A little Junko peek-aboo


Cult Japanese manga artist Junko Mizuno is the latest artist off of the Infectious printing press. She’s most famous for writing graphic novels and putting a warped twist on fairy tales like Cinderella, The Little Mermaid and Hansel and Gretel. Her ultra-beautiful and ultra-violent girls have been described as “Precious Moments… who don’t just pull at your heartstrings, they pull out your guts”. When Infectious invited Junko to join the family and design artwork specially for a car, she envisioned a design that created momentum and referenced car culture. Keep checking in as we slowly reveal more and more of her sultry witch flying on a hot rod broomstick.

Infectious prototypes hit the streets


Here at Infectious we are in the middle of doing an extensive series of test installs, to make sure that we perfect the art of installing vinyl on a car. A critical (and challenging) part of what we do here, is figuring out how to create car art that is foolproof to install. Shown above is part of Jon Burgerman’s Lunar Park design, creatively applied to the hood by a 28 year old engineer at IDEO. The whole process is reinforcing one of the things we love most about this project – that the customer gets personally involved in applying the art to their car. We’re about halfway through the install research and will share more of our insights as we complete the project.

What drives Emil Kozak?


Emil Kozak, describes his art as “clean, positive and free”. The Danish artist is currently residing in Barcelona and has collaborated with companies like Vans, Elements and Burton (can you tell – he’s also an extreme sports addict?) He used his Spanish traffic experiences as the inspiration behind his car art.

Emil created two designs for us. Sunday Driver is inspired by a drive for a relaxed Sunday surf with his surfboard (which he has named Milo). Monday Driver’s aggressive imagery is inspired by that harried drive to work that all commuters know so well. Keep checking in for the first photos of Emil’s art installed on a car: he’s done some stunning things with negative space.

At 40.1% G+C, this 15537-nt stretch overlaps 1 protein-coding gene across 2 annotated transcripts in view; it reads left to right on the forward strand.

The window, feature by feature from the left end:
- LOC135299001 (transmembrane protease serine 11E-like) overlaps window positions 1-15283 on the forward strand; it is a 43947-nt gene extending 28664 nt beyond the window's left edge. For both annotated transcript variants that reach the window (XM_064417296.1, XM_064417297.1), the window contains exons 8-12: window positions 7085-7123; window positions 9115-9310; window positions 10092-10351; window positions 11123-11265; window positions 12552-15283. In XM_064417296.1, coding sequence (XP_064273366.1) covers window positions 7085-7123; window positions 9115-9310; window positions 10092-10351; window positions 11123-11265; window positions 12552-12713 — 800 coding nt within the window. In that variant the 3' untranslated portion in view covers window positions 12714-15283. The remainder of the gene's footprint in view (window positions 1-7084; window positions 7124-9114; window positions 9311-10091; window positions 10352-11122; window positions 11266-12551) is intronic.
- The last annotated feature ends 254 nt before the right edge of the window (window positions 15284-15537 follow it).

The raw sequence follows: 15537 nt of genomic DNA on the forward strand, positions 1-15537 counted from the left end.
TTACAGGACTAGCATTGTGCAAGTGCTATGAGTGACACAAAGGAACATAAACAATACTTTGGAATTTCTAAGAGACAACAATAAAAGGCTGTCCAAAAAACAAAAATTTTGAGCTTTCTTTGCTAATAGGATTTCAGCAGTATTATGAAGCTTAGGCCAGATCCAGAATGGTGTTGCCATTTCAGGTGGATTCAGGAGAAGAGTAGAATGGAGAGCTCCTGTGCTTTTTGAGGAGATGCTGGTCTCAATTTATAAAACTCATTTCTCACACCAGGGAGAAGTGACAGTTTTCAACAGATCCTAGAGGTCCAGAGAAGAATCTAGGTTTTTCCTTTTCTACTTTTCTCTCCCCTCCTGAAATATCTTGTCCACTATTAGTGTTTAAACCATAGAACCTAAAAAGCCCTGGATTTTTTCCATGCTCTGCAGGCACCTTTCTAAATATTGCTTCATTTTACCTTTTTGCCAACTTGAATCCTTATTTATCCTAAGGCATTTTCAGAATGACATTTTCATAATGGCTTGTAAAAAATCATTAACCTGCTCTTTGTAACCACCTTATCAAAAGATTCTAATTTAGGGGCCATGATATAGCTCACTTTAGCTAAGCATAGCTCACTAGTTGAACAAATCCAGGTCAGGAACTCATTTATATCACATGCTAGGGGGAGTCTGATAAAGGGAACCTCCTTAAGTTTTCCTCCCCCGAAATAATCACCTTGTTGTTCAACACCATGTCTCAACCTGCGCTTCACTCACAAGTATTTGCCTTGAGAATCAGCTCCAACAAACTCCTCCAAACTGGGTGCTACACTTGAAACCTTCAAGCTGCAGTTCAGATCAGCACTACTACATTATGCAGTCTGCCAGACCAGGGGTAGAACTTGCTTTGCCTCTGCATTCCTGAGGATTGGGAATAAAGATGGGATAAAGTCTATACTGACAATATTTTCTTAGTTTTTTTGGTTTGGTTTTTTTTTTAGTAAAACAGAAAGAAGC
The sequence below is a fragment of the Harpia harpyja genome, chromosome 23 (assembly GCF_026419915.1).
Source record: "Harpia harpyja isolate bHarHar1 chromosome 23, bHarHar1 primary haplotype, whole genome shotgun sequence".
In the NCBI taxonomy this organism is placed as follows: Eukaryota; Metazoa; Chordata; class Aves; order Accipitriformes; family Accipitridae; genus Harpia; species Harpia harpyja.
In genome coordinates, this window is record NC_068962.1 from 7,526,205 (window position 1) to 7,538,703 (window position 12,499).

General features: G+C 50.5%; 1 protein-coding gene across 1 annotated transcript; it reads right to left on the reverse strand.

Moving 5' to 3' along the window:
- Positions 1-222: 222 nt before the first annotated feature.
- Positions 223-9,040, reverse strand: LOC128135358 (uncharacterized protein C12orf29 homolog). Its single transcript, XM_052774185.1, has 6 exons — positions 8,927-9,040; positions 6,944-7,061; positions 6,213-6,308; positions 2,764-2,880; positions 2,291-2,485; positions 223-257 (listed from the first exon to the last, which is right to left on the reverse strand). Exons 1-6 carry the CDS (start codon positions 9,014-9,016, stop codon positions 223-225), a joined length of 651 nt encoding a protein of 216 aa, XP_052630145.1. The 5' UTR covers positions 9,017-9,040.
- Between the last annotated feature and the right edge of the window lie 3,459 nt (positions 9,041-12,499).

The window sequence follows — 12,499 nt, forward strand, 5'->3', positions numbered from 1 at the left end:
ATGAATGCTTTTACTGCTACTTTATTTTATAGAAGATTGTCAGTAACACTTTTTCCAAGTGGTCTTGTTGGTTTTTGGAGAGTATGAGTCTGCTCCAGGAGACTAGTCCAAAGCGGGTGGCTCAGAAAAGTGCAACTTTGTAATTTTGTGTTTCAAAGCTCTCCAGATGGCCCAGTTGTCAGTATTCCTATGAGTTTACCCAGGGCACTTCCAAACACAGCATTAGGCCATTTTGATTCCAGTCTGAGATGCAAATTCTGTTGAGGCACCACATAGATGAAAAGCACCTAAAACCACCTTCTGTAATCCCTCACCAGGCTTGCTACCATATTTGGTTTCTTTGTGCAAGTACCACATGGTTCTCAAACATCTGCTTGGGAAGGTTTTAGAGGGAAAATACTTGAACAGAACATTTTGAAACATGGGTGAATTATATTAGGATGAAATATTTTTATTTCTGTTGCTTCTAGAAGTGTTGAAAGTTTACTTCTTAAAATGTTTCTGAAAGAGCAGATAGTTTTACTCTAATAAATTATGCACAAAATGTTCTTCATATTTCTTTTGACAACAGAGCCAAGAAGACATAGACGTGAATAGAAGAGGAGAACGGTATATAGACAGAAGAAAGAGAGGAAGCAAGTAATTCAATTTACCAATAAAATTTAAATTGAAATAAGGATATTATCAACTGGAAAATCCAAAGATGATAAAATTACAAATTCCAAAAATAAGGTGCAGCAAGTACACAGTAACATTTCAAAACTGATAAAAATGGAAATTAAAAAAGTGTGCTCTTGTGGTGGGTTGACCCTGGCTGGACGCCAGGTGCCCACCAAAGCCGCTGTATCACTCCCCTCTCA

At home with Infectious


We’ve been trying out a few offices over the last year and we’ve finally found a place we want to call home. Infectious HQ is situated on Dore Street in San Francisco. Legend has it that the street is named after an infamous lady of the night who plied her trade there a hundred years ago. Other trivia about our new home: a couple of blocks down from the office is the venue for the Up Your Alley section of Folsom Street Fair, reportedly home to some remarkably public circle jerks. None of the Infectious Team have attended yet, but we’ll be sure to give you an update come next September…

Introducing our San Francisco team (from left to right): Tim, the boss, Konstantin, our tech guru and Joey, the artist relations lady. It may look like junk that Joey is standing in front of, but in our eyes, they are canvases ready to be beautified with vinyl art and hung in our offices.

Blaine Fontana’s Urban Safari


Not only is Blaine Fontana an accomplished artist (check out his “templing” characters on his website), he recently shared with us that he is also a sushi chef and a bonsai tree cultivator. Blaine’s latest obsession, the relationship between animals and urban environments, is the inspiration behind his beautifully graphic car art.

Blaine grew up in Bainbridge Island, WA and started his art education on the streets of Seattle and Portland. After one too many brushes with the law, he hung up his cans and moved onto further education at the Otis College of Art and Design in LA. He did some Art Director stints at Metro Pop magazine and the fashion label Drifter, but now he’s come full circle and is back nesting in Bainbridge Island. We’ll soon be posting an interview with Blaine on his profile page, plus some photos of his studio, where you can check out his random Buddha head and magnificent Dunny.

Hubcaps in Heaven


Someone who’s taking the concept of car art even further than Infectious… maybe even a little too far. A British artist called Ptolemy is recycling discarded hubcaps he finds on the sides of road into fish, lizards and husky dogs.

Because his source material is roadside detritus, each creature bears the scars of its previous life as a decorative wheel disc with scratches and dings. With his animals he is apparently trying to make a statement “about our wasteful society and about our prejudices towards value”. It’s not a cheap message either, with each unique sculpture clocking in at the $300 – $1000+ range. http://www.hubcapcreatures.com

The eternal question: What is art?